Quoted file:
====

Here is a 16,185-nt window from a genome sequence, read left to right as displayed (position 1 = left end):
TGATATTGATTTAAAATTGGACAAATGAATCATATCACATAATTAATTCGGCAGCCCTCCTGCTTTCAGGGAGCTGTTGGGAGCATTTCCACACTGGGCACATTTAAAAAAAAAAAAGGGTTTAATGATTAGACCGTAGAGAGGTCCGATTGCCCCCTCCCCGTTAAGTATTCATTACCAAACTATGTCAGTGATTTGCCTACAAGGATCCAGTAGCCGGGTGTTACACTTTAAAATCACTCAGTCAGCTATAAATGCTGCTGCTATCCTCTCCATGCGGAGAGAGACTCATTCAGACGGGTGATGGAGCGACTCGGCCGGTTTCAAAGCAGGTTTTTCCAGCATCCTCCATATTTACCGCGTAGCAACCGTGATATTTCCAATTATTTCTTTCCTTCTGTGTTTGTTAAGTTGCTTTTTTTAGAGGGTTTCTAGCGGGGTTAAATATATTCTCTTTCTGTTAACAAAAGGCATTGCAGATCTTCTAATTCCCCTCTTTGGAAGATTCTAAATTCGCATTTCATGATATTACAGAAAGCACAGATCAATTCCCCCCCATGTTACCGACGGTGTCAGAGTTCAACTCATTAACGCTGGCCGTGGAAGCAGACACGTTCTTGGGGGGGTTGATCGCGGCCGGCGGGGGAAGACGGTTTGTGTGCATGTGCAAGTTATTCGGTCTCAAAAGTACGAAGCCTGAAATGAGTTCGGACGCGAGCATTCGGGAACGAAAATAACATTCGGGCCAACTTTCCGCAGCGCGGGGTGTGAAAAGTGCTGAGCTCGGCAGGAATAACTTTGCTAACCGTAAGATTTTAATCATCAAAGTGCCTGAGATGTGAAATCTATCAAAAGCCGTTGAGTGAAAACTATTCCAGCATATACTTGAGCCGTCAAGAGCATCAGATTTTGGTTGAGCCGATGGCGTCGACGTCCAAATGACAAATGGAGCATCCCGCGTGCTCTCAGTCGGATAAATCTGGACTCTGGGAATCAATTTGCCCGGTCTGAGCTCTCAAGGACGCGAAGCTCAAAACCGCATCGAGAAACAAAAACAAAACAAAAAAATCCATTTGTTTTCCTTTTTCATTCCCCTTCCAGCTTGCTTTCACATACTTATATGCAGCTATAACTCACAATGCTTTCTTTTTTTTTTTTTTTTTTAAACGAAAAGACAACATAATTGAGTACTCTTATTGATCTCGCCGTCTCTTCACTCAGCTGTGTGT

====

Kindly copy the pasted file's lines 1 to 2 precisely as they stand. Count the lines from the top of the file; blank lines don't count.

Here is a 16,185-nt window from a genome sequence, read left to right as displayed (position 1 = left end):
TGATATTGATTTAAAATTGGACAAATGAATCATATCACATAATTAATTCGGCAGCCCTCCTGCTTTCAGGGAGCTGTTGGGAGCATTTCCACACTGGGCACATTTAAAAAAAAAAAAGGGTTTAATGATTAGACCGTAGAGAGGTCCGATTGCCCCCTCCCCGTTAAGTATTCATTACCAAACTATGTCAGTGATTTGCCTACAAGGATCCAGTAGCCGGGTGTTACACTTTAAAATCACTCAGTCAGCTATAAATGCTGCTGCTATCCTCTCCATGCGGAGAGAGACTCATTCAGACGGGTGATGGAGCGACTCGGCCGGTTTCAAAGCAGGTTTTTCCAGCATCCTCCATATTTACCGCGTAGCAACCGTGATATTTCCAATTATTTCTTTCCTTCTGTGTTTGTTAAGTTGCTTTTTTTAGAGGGTTTCTAGCGGGGTTAAATATATTCTCTTTCTGTTAACAAAAGGCATTGCAGATCTTCTAATTCCCCTCTTTGGAAGATTCTAAATTCGCATTTCATGATATTACAGAAAGCACAGATCAATTCCCCCCCATGTTACCGACGGTGTCAGAGTTCAACTCATTAACGCTGGCCGTGGAAGCAGACACGTTCTTGGGGGGGTTGATCGCGGCCGGCGGGGGAAGACGGTTTGTGTGCATGTGCAAGTTATTCGGTCTCAAAAGTACGAAGCCTGAAATGAGTTCGGACGCGAGCATTCGGGAACGAAAATAACATTCGGGCCAACTTTCCGCAGCGCGGGGTGTGAAAAGTGCTGAGCTCGGCAGGAATAACTTTGCTAACCGTAAGATTTTAATCATCAAAGTGCCTGAGATGTGAAATCTATCAAAAGCCGTTGAGTGAAAACTATTCCAGCATATACTTGAGCCGTCAAGAGCATCAGATTTTGGTTGAGCCGATGGCGTCGACGTCCAAATGACAAATGGAGCATCCCGCGTGCTCTCAGTCGGATAAATCTGGACTCTGGGAATCAATTTGCCCGGTCTGAGCTCTCAAGGACGCGAAGCTCAAAACCGCATCGAGAAACAAAAACAAAACAAAAAAATCCATTTGTTTTCCTTTTTCATTCCCCTTCCAGCTTGCTTTCACATACTTATATGCAGCTATAACTCACAATGCTTTCTTTTTTTTTTTTTTTTTTAAACGAAAAGACAACATAATTGAGTACTCTTATTGATCTCGCCGTCTCTTCACTCAGCTGTGTGT